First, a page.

The long-awaited series premiere of "Girl Meets World" did big numbers for Disney Channel on Friday (June 27) night, but it still couldn't keep up with its lead-in, the original movie "Zapped."
[In case you've Forgotten, and as I will continue to mention each and every one of these posts that I do: This is *not* a review. Pilots change. Sometimes a lot. Often for the better. Sometimes for the worse. But they change. Actual reviews will be coming in September and perhaps October (and maybe midseason in some cases). This is, however, a brief gut reaction to not-for-air pilots. I know some people will be all "These are reviews." If you've read me, you've read my reviews and you know this isn't what they look like.]
Greetings and Salutations.
It's time for another year of Take Me To The Pilots entries, a format that I started way back in The Blogspot Days and I've been doing it regularly for HitFix since 2010. [I honestly don't know why I didn't do Take Me To The Pilots in 2009.]
I've been using the same intro post since 2010 and that post featured a header image from FOX's "Lone Star," which famously lasted only two episodes despite being one of my favorite pilots of that fall. It exposes one of the main challenges of the pilot viewing process and the Take Me To The Pilots process, which is that at this stage in the game, it's less about what these things actually ARE and more about the potential of what they MIGHT BE. And that potential may never be realized, for good or for ill.
Fast National ratings for Thursday, June 26, 2014.
The 16th installment of "Big Brother" had a second straight strong premiere night for CBS, delivering Thursday's best numbers among young viewers and combining with a "Big Bang Theory" repeat to help CBS win overall as well.
Thursday's overall race was at least somewhat close because ABC got a good audience -- a series hight, in fact -- for the return of "NY Med," which made a solid overall block with "Rookie Blue," even if demo numbers for both shows are week.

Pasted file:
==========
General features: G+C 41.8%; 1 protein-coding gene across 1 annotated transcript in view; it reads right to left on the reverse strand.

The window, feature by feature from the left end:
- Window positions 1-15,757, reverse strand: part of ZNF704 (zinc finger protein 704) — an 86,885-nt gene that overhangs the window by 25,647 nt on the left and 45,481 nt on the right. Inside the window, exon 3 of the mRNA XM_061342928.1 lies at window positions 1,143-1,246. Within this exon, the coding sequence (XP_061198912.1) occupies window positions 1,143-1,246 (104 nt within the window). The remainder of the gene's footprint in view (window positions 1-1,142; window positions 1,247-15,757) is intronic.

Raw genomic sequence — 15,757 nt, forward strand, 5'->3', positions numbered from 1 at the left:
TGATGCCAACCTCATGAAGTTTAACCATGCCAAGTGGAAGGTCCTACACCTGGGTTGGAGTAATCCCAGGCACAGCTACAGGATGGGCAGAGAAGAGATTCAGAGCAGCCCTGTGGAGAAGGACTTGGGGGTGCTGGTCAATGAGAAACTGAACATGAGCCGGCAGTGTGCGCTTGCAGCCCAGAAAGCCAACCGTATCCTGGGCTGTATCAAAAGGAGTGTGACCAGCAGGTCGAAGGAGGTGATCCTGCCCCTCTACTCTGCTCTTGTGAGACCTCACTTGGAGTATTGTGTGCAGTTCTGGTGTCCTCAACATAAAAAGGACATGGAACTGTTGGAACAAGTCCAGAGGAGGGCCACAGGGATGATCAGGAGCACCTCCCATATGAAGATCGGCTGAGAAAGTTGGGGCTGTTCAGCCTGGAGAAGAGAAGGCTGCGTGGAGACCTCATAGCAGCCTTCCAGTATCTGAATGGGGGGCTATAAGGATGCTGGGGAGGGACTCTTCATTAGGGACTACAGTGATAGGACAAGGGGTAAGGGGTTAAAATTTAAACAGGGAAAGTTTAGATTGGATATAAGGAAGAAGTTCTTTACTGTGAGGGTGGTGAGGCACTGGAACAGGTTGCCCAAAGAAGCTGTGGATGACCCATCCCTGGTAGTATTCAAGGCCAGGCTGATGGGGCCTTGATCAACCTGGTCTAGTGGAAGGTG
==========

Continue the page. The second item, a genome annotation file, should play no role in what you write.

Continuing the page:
Among other Thursday notables, "Last Comic Standing" is slipping for NBC after a promising start, while FOX's "Hell's Kitchen" and "Gang Related," plus NBC's "Undateable" all slipped a hair among young viewers.
On to the numbers...
Set to premiere in its six-episode totality on August 1, the network installment of "The Killing" picks up in the immediate aftermath of the Season 3 finale, which was deemed inconclusive enough that fans clamored for additional closure.
The major new cast member this season is, as you can see from the picture above, Oscar nominee Joan Allen, who plays the headmaster of an all-boys military academy.
And what is the context for Allen's involvement? Well, Netflix has offered a full basic plot summary.
Per Netflix: "As Detective Linden (Mireille Enos) and Detective Holder (Joel Kinnaman) struggle to manage the fallout from their rash actions at the end of last season, they are assigned a new case -- a picture perfect family is murdered, survived only by the son, Kyle Stansbury (Tyler Ross), who was shot in the head during the massacre. Joan Allen guest stars this season as Colonel Margaret Rayne, the headmaster of the all-boys military academy where Kyle attends. The new season also stars Gregg Henry, Sterling Beaumon and Levi Meaden."
Netflix wants you to know that the first three seasons of "The Killing" are currently available to stream in advance of the Season 4 premiere.
Check out the picture above.
Fast National ratings for Wednesday, June 25, 2014.
The 16th installment of "Big Brother," the show's first in HD, delivered strong numbers in its Wednesday premiere, leading CBS to narrow primetime wins both overall and among young viewers.
The "Big Brother" return certainly contributed to a big dip for FOX's "So You Think You Can Dance."
Speaking of premieres taking bites out of originals, ABC's "Motive" ceded a big chunk of viewers to NBC's decent premiere for "Taxi Brooklyn," which got a reasonable sampling despite an "America's Got Talent" encore as a lead-in.
On to the numbers...
The CW announced its Fall 2014 premiere dates, once again kicking things off in early October and giving the new drama "The Flash" as big an introductory boost as possible.
Happy Wednesday, Boys & Girls.
On Tuesday's video show, we reviewed "Tyrant" and "Taxi Brooklyn" and we also discussed the second season of "Orphan Black."
So none of that is in this podcast.